I'll say it again, if we can't pay attention to the details and understand the fundamentals of government at the lowest levels, how can we ever hope to get a grasp on the national level and understand the real problems we're facing? Last week I talked a little about the responsibility to pay attention to the government and exercise your rights to know what's going on.
The easiest way to get involved in government is to go to the meetings. I know what most people think: How will you ever find time to squeeze a meeting in? I've got kids to feed, activities to participate in and I really need to take a rest during my busy schedule! Well, let me put it to you this way. It's literally a place to come and sit. You sit, you listen and you understand what the city or county faces on a day-to-day basis.
In Montana the state constitution guarantees the citizens right to attend meetings and inspect public records at all levels of government. That means that even if you miss that meeting, you can ask for the draft of minutes and take a gander at what was discussed. Sometimes those minutes can be sent via email, which means it's just a request and click away. Thanks to Article II, Section 8 and 9, the public has a right to know and a right to participate. That means that the citizens should have reasonable opportunity to participate in operations of agencies prior to the final decision.
While talking with the Valley County Commissioners in the past week about open meetings in local government, some good examples were brought up. Significant public interest can also be a factor in what you might find in the agenda. As Commissioner Bruce Peterson explained, perhaps a department has ordered $1,000 in paint and just want the confirmation of a go-ahead. I'll add here that the paint is already budgeted in the standard operations and maintenance in the department. Clearly this item might not be discussed in the open meetings. But, maybe a $50,000 project has come up last minute and needs to discussed, that would be on an agenda so interested parties could listen and participate in the decision of a expenditure in tax dollars.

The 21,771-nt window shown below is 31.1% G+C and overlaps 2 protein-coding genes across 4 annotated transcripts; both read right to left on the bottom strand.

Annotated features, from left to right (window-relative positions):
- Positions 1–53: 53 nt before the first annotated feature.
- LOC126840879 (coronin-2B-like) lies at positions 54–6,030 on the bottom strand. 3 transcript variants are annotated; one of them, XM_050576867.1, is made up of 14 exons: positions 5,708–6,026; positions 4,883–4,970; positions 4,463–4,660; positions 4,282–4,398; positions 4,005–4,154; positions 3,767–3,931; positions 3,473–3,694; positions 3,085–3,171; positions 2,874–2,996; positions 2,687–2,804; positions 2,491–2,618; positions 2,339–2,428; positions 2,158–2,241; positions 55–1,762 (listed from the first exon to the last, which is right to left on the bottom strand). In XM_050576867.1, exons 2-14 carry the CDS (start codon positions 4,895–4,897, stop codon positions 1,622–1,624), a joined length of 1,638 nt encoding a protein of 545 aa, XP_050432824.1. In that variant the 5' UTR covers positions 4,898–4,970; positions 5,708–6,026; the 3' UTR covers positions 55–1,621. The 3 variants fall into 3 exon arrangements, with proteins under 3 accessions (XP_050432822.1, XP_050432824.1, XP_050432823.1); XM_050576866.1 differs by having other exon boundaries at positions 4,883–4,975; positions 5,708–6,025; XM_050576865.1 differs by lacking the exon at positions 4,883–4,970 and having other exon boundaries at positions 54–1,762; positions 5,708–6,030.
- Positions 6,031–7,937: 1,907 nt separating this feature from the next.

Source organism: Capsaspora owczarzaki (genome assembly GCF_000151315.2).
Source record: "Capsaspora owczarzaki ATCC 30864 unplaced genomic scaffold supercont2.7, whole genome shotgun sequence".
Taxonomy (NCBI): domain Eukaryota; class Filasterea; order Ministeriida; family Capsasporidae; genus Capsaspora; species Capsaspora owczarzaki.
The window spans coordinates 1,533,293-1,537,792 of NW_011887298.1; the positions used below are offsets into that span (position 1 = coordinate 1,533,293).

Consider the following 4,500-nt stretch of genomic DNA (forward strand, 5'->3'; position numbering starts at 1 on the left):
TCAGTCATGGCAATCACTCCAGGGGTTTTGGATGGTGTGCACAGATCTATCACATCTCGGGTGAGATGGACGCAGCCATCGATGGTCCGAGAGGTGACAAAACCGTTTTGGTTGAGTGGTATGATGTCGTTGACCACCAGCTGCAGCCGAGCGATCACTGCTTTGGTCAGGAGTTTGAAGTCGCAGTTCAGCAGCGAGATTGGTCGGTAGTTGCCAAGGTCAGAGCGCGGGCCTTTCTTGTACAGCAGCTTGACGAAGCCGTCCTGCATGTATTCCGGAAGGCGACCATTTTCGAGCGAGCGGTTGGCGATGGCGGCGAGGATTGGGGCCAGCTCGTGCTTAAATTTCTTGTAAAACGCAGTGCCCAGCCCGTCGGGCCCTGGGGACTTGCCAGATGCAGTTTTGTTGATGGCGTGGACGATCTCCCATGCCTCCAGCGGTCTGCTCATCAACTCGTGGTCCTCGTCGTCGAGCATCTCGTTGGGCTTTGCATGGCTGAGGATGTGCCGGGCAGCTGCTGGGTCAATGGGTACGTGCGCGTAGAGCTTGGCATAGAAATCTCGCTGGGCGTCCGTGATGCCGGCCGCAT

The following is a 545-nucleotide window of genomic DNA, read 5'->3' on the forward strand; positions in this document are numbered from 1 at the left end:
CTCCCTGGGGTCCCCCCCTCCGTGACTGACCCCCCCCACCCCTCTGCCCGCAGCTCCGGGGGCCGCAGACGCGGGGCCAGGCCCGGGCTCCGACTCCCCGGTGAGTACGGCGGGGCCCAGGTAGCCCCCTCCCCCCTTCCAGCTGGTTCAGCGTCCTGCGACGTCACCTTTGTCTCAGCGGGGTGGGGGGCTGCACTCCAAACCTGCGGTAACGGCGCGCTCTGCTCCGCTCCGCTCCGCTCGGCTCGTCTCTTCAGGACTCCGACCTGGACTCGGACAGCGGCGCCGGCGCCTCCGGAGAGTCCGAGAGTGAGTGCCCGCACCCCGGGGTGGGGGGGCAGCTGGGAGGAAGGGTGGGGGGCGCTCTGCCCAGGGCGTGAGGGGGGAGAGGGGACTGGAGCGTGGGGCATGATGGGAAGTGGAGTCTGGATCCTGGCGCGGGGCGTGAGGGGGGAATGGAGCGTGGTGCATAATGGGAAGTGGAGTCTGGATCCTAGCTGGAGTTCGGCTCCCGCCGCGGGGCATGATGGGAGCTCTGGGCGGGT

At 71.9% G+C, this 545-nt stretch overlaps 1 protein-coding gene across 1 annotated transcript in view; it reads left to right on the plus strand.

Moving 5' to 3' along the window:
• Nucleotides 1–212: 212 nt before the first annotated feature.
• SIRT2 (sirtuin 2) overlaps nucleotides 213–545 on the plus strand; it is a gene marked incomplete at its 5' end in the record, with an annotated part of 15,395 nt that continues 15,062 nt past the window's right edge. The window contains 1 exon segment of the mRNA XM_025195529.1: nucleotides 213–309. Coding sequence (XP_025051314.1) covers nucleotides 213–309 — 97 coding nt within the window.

What local citizens might not realize is that committees, commissions and board meetings are also open to the public. So if you've wanted to know what the Glasgow Recreation Board is up to or how the Valley County Fair Board is proceeding with plans, those meetings are open for attendance. Not only are these boards and committees open, but several boards are looking for people to sit in those positions. It might not be the easiest way to participate, but it is a great way to help out your local government bodies.
I know that a lot of this discussion might seem boring, and maybe to some it is a little dry. Unfortunately the day we stop caring, is the day we might as well forget those liberties. The attitude of someone else will take care of it ends up bringing a sense of entitlement. When you look at the budgets, you pay attention to the dollars spent, the projects tackled and the issues your local government is facing, it can give a better idea about the problems in the county or city. Maybe you will be the person to come up with a creative idea to solve a crisis? Maybe you have an area of expertise that can help come up with a simple solution for a complex problem?
My last argument for showing up at the meetings is that it shows your city council, your county commissioners and your board members that you support them. Too often those who complain are the only ones to make attendance. Imagine sitting in a chair in front of the public, imagine having to make the hard decisions, and imagine that everything you do brings criticism. Instead of offering harsh words, perhaps some critical criticism, and support for the work already being done can bring bigger positive changes.
Glasgow City Council meets 5:30 p.m. every first and third Monday each month. Valley County Commissioners meet every Wednesday at 10:30 a.m. Agendas are usually posted for the city at the Glasgow Civic Center, and posted for commission meetings in the Valley County Courthouse. I hope to see some of you there.